It has always surprised me that it was a man – Cyril Connolly, the literary critic and belle lettrist – who said the enemy of good art was the pram in the hall. Traditional gender divisions have meant that man was the provider, so the existence of children to support would surely spur him on to be even more productive in his profession. More importantly, the pram in the hall suggests the presence of a woman in the house, and there can be little more valuable to a writer than someone to tell him his writing is wonderful, cook his meals and even type up his manuscript. Between the Sheets, an exciting and provocative new book by Lesley McDowell, examines just what happens when women writers seek similar benefits for themselves.
For the most part it does not end well. McDowell ranges over the lives of such diverse female authors as Katherine Mans-field (died of tuberculosis), Elizabeth Smart (struggled alone with four children, some of whom didn’t even know she wrote), Simone de Beauvoir (pimped her girlfriends to Sartre) and Sylvia Plath, who committed suicide. Most of the liaisons she examines have been regarded as dysfunctional and damaging to the women. Literary life is in any case notoriously bitchy and competitive – as Norman Mailer says in The Spooky Art, “Don’t get involved at too deep a level or it will kill you and…it will kill you for the silliest reasons: for vanity, or because feuds are beginning to etch your liver with the acids of frustration.” So why would such women willingly enter into partnerships with male writers, why drip the acids of frustration onto their personal lives?
McDowell questions the accepted version of these relationships and shows that far from the literary element being negative, it was, she believes, positive and nourishing, allowing the women’s talents to flourish. What is attractive about her thesis is that it moves away from the idea of women as victims and acknowledges that the reasons people enter into relationships are complex. These were adult women who may not have chosen perfect partners, but still gained something profound from the experience. Many chose their men precisely because of the ambitions they shared: Martha Gellhorn, for example, told Ernest Hemingway, “As I love you I love your work and as you are me your work is mine.” Gellhorn admired Hemingway’s writing before she met him and even had his photograph pinned to her college wall. Although she denied it, it may be that she deliberately tracked him down, to Sloppy Joe’s, the bar in Key West where he was known to hang out.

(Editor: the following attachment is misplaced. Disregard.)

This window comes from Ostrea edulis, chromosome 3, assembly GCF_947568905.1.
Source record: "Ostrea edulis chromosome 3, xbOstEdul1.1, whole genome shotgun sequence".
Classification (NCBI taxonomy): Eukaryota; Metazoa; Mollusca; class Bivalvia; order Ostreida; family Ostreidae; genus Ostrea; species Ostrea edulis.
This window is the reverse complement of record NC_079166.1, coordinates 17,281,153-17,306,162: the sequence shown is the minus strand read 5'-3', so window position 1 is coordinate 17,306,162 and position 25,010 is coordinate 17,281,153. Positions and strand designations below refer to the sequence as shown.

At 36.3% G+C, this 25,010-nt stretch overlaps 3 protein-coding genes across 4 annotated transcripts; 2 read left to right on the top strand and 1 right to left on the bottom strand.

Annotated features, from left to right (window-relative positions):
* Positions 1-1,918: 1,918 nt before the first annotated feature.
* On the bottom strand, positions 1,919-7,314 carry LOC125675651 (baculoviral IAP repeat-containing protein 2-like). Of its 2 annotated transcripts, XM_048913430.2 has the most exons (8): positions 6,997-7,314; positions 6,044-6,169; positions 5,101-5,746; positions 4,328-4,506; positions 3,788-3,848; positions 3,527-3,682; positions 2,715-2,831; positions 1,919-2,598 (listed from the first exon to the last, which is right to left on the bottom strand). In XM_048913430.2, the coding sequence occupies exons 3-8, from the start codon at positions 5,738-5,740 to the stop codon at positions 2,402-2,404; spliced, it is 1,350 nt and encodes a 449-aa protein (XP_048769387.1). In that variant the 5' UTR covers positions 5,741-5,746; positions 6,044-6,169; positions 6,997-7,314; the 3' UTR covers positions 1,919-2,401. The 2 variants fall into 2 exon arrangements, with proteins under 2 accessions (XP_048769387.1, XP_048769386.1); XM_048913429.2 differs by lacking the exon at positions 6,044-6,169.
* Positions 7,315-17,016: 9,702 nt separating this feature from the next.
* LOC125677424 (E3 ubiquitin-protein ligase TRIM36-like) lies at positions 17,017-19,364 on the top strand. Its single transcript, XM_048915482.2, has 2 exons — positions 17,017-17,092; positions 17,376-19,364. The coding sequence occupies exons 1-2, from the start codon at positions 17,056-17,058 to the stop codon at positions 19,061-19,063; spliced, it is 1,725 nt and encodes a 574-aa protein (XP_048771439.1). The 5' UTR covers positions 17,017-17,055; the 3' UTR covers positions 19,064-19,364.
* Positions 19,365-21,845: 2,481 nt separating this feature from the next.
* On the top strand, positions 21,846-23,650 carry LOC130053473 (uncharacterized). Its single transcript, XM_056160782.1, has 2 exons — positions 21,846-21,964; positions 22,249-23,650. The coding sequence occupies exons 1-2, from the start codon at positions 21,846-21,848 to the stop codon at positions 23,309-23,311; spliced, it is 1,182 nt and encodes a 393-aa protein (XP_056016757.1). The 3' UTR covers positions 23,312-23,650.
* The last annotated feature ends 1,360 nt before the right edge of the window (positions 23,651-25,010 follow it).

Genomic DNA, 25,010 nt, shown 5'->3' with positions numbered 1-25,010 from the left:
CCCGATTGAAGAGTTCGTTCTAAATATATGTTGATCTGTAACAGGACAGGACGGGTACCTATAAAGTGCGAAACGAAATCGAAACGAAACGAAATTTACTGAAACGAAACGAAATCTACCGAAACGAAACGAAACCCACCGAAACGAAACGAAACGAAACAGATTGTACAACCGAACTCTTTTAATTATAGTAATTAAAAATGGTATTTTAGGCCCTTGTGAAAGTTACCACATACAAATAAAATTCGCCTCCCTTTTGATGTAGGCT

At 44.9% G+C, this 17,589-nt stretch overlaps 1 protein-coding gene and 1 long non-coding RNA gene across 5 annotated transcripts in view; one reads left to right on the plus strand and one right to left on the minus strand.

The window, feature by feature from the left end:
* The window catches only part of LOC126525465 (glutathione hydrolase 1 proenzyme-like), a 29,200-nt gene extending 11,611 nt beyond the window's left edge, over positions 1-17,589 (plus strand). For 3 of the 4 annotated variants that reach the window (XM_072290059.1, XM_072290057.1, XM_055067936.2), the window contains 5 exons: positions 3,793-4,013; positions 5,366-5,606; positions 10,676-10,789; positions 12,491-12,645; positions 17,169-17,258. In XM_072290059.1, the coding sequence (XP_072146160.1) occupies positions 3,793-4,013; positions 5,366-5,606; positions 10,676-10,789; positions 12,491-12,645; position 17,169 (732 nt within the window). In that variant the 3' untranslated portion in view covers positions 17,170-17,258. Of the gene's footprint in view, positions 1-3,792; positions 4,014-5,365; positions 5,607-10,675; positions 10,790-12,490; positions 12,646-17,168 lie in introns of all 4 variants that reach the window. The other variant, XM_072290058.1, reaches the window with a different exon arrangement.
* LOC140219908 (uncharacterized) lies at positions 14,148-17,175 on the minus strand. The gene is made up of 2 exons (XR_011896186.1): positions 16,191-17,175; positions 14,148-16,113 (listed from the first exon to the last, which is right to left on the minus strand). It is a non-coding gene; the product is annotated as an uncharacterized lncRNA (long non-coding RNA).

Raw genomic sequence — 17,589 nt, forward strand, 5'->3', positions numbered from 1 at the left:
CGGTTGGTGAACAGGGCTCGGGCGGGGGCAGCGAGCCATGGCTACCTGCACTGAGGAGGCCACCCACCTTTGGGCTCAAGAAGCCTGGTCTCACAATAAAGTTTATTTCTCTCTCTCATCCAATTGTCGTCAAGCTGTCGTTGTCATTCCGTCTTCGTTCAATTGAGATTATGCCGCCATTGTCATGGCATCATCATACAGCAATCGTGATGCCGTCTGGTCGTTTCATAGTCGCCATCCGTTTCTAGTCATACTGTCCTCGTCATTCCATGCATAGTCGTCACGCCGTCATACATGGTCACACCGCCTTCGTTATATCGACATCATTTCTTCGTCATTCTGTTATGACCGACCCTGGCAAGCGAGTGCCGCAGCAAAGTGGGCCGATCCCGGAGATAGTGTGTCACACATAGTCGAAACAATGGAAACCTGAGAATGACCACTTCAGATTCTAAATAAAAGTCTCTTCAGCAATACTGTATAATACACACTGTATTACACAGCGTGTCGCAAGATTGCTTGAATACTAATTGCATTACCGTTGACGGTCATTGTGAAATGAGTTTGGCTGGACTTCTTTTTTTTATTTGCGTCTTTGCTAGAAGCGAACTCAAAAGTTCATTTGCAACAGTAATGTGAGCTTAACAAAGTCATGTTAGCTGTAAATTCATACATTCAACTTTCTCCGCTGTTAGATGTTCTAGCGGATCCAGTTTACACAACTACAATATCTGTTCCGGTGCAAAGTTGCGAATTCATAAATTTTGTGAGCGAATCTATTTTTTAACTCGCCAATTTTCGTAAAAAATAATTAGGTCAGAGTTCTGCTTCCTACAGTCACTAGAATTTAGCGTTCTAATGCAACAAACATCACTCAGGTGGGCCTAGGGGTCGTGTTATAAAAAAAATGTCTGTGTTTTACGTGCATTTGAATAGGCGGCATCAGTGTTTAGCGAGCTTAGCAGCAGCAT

What this demonstrates, of course, is the power differential between them. He was perhaps the most famous writer of his generation, while she, although a much respected journalist, was a lesser star. One (so-called) friend said, “She was more excited by Hem-ingway the writer than Hemingway the man, that ambition rather than passion had inspired her marriage.” In other words, that she was a kind of literary prostitute, a theme that recurs throughout McDowell’s book. It is no coincidence that many of the women she studies became involved with men far more powerful than they were – there was a twenty-six-year age gap between Rebecca West and the literary titan HG Wells, while Jean Rhys might never have gone into print at all were it not for Ford Madox Ford, who published her work, put a roof over her head and actually gave her her pen name. (Her real name was Ella Gwendoline Rees Williams, not the snappiest for a book cover.)